Purpose of review
Although several studies in the last years have evaluated obesity
, obstructive sleep apnea
(OSAS), and excessive daytime sleepiness (EDS) in patients with Prader–Willi syndrome
(PWS), their pathophysiologies and interactions and the role of treatment with growth hormone are not completely understood. The present review analyzes the contributing role of obesity
, OSAS, and sleep structure abnormalities in determining the EDS and the role of specific treatment in improving the clinical outcome.
The studies on sleep structure of PWS patients show abnormalities of rapid eye movement (REM) sleep and a decrease in non-REM sleep instability, corroborating the hypothesis of the presence of a primary disorder of vigilance and the similarities with narcolepsy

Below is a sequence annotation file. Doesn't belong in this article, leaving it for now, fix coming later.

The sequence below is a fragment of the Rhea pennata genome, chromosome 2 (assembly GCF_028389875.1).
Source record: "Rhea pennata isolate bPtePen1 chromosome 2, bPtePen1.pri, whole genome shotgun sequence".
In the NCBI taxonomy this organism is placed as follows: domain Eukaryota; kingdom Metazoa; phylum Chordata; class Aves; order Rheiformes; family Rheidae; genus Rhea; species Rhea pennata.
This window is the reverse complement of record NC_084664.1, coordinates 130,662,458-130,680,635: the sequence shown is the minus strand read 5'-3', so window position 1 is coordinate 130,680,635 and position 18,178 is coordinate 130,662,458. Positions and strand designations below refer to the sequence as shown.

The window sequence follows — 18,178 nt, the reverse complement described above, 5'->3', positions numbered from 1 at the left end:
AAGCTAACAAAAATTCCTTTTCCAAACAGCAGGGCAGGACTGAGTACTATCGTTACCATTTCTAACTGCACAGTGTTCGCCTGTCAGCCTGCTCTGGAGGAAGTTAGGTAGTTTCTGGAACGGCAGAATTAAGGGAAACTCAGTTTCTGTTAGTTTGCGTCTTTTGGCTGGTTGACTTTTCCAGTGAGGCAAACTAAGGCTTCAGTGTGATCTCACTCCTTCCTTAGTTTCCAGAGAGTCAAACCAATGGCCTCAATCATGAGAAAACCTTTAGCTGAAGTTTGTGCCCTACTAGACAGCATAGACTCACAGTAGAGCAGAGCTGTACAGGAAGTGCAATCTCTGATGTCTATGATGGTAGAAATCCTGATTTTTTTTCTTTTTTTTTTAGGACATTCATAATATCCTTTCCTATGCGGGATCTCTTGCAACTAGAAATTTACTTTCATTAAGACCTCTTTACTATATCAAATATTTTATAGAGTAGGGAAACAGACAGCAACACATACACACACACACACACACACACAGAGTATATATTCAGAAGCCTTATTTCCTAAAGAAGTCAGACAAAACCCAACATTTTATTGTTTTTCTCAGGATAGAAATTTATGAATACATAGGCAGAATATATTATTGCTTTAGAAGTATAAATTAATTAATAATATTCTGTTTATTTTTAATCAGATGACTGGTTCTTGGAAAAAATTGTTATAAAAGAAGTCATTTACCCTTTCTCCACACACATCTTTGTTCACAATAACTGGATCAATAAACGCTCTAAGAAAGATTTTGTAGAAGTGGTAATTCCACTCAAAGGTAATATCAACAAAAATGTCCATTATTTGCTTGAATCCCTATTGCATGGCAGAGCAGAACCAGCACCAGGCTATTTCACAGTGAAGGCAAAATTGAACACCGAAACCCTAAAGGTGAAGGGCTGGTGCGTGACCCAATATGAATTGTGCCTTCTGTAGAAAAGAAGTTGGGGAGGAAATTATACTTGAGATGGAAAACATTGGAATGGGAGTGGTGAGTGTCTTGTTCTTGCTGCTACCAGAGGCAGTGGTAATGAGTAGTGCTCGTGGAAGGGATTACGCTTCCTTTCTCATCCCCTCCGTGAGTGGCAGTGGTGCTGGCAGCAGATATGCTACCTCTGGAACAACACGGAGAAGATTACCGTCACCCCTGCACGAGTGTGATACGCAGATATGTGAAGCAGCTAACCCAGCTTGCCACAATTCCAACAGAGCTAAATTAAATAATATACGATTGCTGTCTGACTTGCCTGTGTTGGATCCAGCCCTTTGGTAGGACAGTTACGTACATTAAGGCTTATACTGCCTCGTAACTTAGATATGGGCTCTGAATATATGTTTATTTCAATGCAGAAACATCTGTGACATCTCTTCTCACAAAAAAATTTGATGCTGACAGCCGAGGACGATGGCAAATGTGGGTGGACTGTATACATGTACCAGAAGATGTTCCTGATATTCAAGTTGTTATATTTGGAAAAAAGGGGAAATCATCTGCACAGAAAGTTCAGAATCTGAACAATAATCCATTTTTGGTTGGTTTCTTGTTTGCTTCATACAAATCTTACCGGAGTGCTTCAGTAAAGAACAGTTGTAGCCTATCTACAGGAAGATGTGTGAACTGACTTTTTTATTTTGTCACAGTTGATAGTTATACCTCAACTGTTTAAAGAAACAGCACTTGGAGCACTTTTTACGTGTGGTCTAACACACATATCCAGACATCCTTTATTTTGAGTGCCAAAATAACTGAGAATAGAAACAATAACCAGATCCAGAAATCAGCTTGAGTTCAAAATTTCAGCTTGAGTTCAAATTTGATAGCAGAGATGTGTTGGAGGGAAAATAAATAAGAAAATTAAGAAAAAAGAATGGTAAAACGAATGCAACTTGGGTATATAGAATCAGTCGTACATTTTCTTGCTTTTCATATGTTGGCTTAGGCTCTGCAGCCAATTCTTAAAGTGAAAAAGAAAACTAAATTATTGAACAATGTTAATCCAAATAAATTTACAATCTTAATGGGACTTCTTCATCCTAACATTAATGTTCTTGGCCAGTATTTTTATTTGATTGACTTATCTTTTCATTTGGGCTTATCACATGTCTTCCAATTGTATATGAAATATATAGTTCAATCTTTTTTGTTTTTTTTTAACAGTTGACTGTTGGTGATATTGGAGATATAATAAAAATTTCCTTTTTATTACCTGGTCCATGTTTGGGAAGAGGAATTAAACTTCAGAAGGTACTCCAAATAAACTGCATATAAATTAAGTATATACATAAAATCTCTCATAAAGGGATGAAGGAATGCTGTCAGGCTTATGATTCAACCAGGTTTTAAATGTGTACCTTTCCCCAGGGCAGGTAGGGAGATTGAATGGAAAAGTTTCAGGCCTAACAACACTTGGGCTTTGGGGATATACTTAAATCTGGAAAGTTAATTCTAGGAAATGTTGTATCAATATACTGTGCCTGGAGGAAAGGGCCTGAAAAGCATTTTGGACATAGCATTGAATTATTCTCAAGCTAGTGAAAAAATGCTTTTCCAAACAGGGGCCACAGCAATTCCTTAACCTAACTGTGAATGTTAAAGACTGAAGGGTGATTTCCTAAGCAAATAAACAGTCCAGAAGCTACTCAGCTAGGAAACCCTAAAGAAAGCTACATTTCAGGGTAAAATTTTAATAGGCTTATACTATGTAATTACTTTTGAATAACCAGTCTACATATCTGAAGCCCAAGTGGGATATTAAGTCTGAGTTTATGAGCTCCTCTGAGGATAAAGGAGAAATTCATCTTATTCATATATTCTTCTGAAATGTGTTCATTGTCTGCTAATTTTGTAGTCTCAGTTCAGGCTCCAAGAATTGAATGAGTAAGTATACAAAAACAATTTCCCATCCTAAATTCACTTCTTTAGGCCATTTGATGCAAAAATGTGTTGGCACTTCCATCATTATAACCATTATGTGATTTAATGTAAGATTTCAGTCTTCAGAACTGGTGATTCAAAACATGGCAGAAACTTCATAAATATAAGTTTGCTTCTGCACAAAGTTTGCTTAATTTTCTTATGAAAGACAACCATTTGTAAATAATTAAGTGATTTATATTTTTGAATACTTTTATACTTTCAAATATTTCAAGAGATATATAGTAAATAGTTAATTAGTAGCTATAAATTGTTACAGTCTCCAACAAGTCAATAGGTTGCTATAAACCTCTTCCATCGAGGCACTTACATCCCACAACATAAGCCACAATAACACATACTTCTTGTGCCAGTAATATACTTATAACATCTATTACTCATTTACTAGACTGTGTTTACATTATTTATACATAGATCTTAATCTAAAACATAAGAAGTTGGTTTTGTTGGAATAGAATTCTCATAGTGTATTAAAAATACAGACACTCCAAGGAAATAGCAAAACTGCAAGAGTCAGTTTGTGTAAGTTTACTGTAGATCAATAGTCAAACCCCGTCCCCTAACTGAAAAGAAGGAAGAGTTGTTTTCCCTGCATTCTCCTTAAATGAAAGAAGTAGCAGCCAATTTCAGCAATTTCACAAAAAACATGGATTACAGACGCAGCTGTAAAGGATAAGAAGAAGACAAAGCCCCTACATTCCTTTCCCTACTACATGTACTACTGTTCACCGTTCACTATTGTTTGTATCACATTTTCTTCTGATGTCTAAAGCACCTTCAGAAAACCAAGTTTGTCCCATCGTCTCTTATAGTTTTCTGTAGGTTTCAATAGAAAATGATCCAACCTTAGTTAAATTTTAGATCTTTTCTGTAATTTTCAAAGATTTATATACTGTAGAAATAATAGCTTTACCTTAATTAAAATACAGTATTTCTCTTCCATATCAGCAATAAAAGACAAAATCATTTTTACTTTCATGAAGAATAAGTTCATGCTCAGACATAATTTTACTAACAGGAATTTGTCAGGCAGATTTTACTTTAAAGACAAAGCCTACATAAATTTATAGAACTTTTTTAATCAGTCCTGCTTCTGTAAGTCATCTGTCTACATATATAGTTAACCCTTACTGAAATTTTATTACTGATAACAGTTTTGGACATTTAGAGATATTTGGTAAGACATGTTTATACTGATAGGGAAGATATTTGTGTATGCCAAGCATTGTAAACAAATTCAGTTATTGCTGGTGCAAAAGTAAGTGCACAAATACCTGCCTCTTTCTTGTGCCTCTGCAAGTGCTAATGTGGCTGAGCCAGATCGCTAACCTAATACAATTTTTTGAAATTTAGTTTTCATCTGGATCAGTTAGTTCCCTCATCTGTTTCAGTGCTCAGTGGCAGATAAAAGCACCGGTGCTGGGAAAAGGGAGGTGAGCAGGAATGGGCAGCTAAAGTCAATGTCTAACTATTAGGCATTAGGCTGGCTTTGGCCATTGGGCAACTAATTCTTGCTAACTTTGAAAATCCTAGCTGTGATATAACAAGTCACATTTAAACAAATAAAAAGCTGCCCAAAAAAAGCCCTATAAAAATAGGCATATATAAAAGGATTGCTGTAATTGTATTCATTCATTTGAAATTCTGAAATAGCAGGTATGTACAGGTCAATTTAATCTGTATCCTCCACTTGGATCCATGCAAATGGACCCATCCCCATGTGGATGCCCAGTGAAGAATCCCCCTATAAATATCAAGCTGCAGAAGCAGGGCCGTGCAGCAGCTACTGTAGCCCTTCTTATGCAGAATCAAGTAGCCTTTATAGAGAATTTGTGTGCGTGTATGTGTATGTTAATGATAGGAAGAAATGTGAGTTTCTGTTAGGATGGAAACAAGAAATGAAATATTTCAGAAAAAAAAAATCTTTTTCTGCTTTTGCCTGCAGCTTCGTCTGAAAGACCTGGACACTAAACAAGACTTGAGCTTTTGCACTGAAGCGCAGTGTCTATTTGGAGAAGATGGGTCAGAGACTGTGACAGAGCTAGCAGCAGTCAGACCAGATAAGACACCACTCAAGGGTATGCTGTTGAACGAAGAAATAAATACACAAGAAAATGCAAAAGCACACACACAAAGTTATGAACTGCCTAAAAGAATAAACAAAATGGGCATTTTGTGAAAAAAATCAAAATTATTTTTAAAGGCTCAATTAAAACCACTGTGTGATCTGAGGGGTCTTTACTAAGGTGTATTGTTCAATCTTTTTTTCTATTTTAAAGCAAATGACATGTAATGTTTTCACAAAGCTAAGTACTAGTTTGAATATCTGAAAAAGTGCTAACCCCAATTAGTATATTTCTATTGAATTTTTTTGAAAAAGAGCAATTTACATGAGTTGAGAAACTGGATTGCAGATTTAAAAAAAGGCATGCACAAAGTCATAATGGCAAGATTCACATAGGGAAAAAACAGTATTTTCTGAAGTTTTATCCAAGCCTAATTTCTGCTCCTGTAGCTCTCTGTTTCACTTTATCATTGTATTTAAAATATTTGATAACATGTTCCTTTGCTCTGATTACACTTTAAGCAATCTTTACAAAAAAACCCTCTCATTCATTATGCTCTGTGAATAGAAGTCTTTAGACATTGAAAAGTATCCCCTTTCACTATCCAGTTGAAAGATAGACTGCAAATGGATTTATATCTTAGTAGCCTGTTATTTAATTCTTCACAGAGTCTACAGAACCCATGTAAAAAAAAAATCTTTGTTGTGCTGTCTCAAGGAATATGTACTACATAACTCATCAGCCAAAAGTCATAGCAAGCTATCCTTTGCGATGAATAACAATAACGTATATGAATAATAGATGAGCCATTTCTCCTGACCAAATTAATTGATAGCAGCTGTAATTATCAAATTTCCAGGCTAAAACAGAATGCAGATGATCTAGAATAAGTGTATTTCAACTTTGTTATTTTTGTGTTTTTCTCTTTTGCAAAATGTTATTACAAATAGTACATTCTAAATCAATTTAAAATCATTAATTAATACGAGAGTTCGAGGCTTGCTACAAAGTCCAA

. These sleep alterations might also be linked to the action of mediators of inflammation (i.e. adiponectin or cytokines) determined by obesity
and hypothalamic dysfunction could be responsible for the primary abnormalities of ventilation during sleep that, in turn, might contribute to EDS. Although EDS seems to resemble narcolepsy
, PWS patients do not present the other typical symptoms of narcolepsy
The most consistent hypothesis for linking the three different symptoms of PWS is a primary central hypothalamic dysfunction. Further research is needed to evaluate the contribution of the upper airway resistance syndrome in the pathogenesis of EDS, the role of the alterations of sleep microstructure, the relationships between PWS and narcoleptic phenotype, the involvement of orexin/hypocretin, and the effects of drugs acting on REM sleep and/or wakefulness.